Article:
APRIL 12, 1956
HYDE PARK, N.Y—Miss Pearl Buck will introduce an "Arts of India" evening on Thursday, April 19, at the YM-YWHA at 92nd St. and Lexington Ave., New York. There will be Indian dances—classical and modern—and an exhibition of the textile and ornamental arts of India, as well as a color film by Charles and Ray Ames.
The whole entertainment is for the benefit of the Vidyodaya School of Madras in India. This school "was started 30 years ago and trains girls of all communities, creeds and lingual groups to take their places as homemakers, community leaders and good citizens by giving them the opportunity to live and work and play together."
There is a small group of people in this country who call themselves the Friends of the Vidyodaya School in Madras, India. They are putting on this benefit because the school has suffered the loss of some of its buildings and they hope to raise money to encourage their friends in India in their task of rebuilding. If you are free to go that night, you should have a delightful time.
On Monday evening Mrs. Dorothy Norman and I went to the inaugural dinner of the National Committee on Immigration and Citizenship at which Spyros P. Skouras presided with charm and skill.
The Governor of our most Western state, Goodwin J. Knight, spoke, as did Governor Edmund Muskie of Maine, our most Eastern state. Ironically, Governor Knight pointed out that he, as a Republican, represents a state which is supposed to have many more Democratic than Republican voters, whereas Governor Muskie, as a Democrat, represents a state which unquestionably has many more Republican than Democratic voters.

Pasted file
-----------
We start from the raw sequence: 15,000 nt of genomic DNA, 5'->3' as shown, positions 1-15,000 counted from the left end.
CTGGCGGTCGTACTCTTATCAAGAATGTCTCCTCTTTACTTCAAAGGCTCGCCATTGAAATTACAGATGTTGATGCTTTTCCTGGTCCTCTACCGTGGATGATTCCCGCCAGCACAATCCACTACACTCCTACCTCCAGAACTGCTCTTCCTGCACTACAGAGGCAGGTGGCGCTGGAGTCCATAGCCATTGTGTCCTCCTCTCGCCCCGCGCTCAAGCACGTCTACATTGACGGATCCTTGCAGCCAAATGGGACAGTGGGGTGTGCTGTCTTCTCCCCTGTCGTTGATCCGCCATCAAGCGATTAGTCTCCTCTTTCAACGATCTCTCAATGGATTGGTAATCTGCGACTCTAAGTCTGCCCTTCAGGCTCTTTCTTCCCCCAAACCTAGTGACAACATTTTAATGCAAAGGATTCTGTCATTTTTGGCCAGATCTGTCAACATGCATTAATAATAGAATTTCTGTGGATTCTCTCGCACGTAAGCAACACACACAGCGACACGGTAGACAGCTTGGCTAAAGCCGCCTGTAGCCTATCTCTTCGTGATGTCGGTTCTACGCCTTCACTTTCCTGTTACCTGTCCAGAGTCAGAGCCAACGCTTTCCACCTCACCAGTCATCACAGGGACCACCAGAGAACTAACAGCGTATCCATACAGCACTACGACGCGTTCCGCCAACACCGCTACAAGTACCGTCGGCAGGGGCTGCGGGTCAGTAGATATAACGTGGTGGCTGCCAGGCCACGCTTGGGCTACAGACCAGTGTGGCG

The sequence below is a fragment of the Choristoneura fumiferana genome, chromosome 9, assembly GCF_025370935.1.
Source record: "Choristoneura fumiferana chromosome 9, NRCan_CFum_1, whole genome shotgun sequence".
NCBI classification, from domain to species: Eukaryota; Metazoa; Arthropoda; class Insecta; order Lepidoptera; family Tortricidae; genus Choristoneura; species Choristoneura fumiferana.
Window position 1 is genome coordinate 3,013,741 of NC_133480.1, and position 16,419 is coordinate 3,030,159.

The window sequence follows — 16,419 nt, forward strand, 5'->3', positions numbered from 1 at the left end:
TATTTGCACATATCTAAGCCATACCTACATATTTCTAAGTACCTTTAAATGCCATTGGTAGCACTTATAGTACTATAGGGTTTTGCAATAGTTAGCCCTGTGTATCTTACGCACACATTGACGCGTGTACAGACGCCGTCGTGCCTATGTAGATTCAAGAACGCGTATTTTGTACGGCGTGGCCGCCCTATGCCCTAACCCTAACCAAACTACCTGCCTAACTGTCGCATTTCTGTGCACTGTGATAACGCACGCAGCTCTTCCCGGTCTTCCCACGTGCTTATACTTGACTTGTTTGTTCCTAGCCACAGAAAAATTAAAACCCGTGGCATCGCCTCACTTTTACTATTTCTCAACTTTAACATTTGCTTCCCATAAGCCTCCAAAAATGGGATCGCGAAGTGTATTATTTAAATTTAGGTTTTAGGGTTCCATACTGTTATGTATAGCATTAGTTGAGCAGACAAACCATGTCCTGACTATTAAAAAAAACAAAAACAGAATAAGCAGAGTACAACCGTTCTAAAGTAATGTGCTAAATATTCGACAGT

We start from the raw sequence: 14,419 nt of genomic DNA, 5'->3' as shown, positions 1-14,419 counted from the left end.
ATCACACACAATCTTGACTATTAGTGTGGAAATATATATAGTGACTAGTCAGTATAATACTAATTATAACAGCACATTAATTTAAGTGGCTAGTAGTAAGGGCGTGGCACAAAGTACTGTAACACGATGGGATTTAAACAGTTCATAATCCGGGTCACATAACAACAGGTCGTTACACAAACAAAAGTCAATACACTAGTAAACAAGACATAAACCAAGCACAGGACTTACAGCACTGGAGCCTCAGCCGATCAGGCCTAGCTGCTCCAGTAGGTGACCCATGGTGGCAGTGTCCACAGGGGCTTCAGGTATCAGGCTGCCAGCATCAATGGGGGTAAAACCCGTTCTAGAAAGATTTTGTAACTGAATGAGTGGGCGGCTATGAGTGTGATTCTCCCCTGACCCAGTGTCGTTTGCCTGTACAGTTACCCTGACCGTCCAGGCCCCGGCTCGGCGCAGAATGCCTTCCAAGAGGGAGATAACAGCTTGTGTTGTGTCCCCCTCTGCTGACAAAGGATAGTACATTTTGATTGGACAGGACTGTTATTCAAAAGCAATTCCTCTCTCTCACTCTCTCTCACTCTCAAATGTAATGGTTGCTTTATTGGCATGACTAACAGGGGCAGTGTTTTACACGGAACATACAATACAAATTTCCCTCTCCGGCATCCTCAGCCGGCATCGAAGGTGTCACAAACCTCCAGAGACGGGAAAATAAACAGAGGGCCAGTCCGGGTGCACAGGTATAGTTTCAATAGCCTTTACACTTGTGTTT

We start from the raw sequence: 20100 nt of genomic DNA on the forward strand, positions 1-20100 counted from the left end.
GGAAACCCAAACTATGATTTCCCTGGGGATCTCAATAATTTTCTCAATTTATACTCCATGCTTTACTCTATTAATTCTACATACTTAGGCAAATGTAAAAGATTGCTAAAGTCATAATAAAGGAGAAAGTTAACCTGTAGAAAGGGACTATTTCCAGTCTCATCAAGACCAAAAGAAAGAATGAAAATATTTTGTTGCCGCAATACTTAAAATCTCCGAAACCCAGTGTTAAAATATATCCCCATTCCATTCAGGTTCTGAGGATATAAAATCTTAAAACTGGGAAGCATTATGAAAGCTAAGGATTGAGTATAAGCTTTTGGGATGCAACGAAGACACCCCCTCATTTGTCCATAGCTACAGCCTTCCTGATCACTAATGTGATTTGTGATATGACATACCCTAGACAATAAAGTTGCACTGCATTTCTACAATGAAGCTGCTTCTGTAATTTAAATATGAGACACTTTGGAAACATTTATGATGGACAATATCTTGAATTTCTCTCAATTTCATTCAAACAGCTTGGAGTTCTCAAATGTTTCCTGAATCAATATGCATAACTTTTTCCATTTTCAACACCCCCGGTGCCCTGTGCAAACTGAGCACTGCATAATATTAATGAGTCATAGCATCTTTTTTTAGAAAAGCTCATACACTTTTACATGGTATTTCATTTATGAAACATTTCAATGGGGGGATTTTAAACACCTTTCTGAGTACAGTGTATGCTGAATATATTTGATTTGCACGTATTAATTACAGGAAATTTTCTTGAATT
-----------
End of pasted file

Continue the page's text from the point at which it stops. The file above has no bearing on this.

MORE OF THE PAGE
Both of them agreed that our policies on immigration and citizenship should be better known and understood in this country and should be administered on a nonpartisan basis. There are things, they pointed out, the people of this country should know about the McCarran-Walters bill, which lays down restrictions, based on national origins and creeds, that do great harm. And this bill violates, for the first time, the old American tradition of equality of American natural-born and naturalized citizens.
Senator Herbert Lehman also spoke on the legislation and frankly said that education of the people of this country concerning it was essential, since Congress would not act without the support of an intelligent and educated people.
This, of course, would cost money and great effort, he said, but he felt the effort must be made if we are to move forward in this country.
The committee was organized to carry on a program of education aimed at bringing about "the widest possible study and evaluation of our immigration and citizenship policies."
David M. Lilly, who is finance chairman of the committee, pointed out that our future prosperity depends upon keeping a balance of skills and that immigration is needed to preserve this balance.
(Copyright, 1956, by United Feature Syndicate, Inc.)
About this document
My Day by Eleanor Roosevelt, April 12, 1956
Digital edition created by The Eleanor Roosevelt Papers Project The George Washington University Old Main Building, Suite 406 1951 F Street, NW Washington, DC 20052
- Brick, Christopher (Editor)
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Digital edition published 2008, 2017 by
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